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Ryan Johnson, Utah Division of Radiation Control

Antitrust lawsuit spins new possibilities for Utah, depleted uranium disposal

By Amy Joi O'Donoghue  |  Posted Nov 30th, 2016 @ 7:43am

9 photos


SALT LAKE CITY — Critics of a plan to bury a unique form of radioactive waste in Utah's western desert fear a new federal lawsuit may hasten the arrival of the material that grows increasingly radioactive as it decays.

The U.S. Department of Justice filed an antitrust lawsuit in mid-November against Salt Lake City-based EnergySolutions over its pending acquisition of Waste Control Specialists, which operates a competing west Texas facility handling low-level radioactive waste.

Acting Assistant Attorney General Renata Hesse of the DOJ's antitrust division said the Texas company is the only "real competition" EnergySolutions has faced since the Texas facility opened four years ago.

"This competition has allowed customers to extract better prices and to receive more innovative service in the (low-level radioactive waste) disposal industry," she said, adding that a successful acquisition would leave customers in 40 states with only one option — EnergySolutions.

The lawsuit, lodged in U.S. District Court for Delaware against both companies, asserts that eliminating competition between the two would have wide-ranging impacts throughout the United States at a time when utilities are poised to bid out billions of dollars worth of nuclear reactor decommissioning projects.

"Over the next five years, the decommissioning of commercial nuclear reactors in the United States is expected to generate $10 (billion) to $12 billion in revenue," the suit said. The justice department identified 15 commercial nuclear sites in various stages of decommissioning, with 14 of those sites in states it alleges would be impacted by the proposed acquisition.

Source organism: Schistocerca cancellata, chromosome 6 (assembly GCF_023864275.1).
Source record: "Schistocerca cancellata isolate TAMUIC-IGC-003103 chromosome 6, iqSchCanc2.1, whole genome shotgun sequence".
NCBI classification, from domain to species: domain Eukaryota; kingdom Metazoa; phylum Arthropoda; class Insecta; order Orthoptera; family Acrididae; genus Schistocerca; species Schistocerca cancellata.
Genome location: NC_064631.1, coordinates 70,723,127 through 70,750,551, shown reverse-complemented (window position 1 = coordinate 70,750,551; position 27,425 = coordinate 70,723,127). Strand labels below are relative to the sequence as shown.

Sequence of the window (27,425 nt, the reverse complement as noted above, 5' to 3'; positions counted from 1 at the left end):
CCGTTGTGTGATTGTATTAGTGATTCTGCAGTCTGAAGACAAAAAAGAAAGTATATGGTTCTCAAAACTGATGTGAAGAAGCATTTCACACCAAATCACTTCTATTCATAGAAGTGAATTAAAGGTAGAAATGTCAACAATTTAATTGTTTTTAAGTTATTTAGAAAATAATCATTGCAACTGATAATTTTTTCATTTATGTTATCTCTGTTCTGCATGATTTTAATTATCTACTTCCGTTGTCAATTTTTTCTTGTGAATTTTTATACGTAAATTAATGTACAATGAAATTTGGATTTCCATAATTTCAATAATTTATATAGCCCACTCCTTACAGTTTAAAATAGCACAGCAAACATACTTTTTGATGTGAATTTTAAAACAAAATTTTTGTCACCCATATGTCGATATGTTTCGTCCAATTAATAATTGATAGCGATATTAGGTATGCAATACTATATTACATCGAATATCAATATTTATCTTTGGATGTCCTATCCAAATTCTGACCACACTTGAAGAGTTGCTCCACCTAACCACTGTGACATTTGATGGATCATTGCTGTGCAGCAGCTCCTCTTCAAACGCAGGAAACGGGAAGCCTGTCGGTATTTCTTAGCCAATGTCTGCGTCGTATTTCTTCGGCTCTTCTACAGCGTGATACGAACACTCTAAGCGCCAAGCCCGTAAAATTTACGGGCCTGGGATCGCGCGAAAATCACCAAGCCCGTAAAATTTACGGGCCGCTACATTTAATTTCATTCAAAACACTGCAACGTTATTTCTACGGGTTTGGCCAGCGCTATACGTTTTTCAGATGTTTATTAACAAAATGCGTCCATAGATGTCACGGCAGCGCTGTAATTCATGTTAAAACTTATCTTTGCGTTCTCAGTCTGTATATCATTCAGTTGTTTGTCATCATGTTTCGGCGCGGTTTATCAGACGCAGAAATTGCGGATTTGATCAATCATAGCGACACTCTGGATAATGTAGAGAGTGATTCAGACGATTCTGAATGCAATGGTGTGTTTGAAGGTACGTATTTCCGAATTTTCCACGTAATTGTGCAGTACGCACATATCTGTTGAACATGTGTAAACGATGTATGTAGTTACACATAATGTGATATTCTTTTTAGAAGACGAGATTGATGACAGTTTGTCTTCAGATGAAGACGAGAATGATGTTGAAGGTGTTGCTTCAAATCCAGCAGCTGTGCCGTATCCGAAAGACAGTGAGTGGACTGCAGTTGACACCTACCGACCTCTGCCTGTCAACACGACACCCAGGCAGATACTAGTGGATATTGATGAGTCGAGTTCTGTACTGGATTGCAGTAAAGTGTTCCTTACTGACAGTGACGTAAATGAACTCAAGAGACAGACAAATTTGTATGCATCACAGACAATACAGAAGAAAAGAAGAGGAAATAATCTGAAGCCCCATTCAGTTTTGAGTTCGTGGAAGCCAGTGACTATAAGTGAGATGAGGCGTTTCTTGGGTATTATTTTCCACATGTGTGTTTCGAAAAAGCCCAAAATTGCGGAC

In the arena of depleted uranium, Texas regulators already gave permission to Waste Control Specialists to take the radioactive waste, which is a byproduct of uranium that is enriched in the nuclear fuel process.

Utah has yet to act on specifics of a technical analysis performed by EnergySolutions on how the company would dispose of depleted uranium at its Clive facility 80 miles west of Salt Lake City — leaving its future here much less certain.

An EnergySolutions health physics technician performs a radiological survey on a railcar and drums prior to unloading it. More than 5,000 barrels of depleted uranium were shipped to Utah until Gov. Gary Herbert intervened and stopped any subsequent shipments until an analysis is performed. (Photo: Ryan Johnson, Utah Division of Radiation Control)

Critics of disposing depleted uranium in Utah say if EnergySolutions is able to buy Waste Control Specialists for $367 million, it would make more business sense to ship the material to Texas, where regulatory approval already exists.

On the flip side, if a federal judge nixes the acquisition, EnergySolutions will pursue disposal of depleted uranium, with national stockpiles managed by the U.S. Department of Energy estimated to be 700,000 metric tons.

"This news certainly makes it more likely that we will get the depleted uranium," said Matt Pacenza, executive director of HEAL Utah, a local organization opposed to nuclear waste storage in Utah.

"It certainly is disappointing."

Both EnergySolutions and Waste Control Specialists said they will fight the lawsuit, which they say erroneously asserts the acquisition would leave only one option for 40 states.

"In fact, there are numerous disposal sites for (low-level radioactive waste) operated by competitors of the two companies," the companies said in a prepared statement, stressing that utilities will actually save costs on nuclear decommissioning because the companies' management and administrative costs will be reduced.


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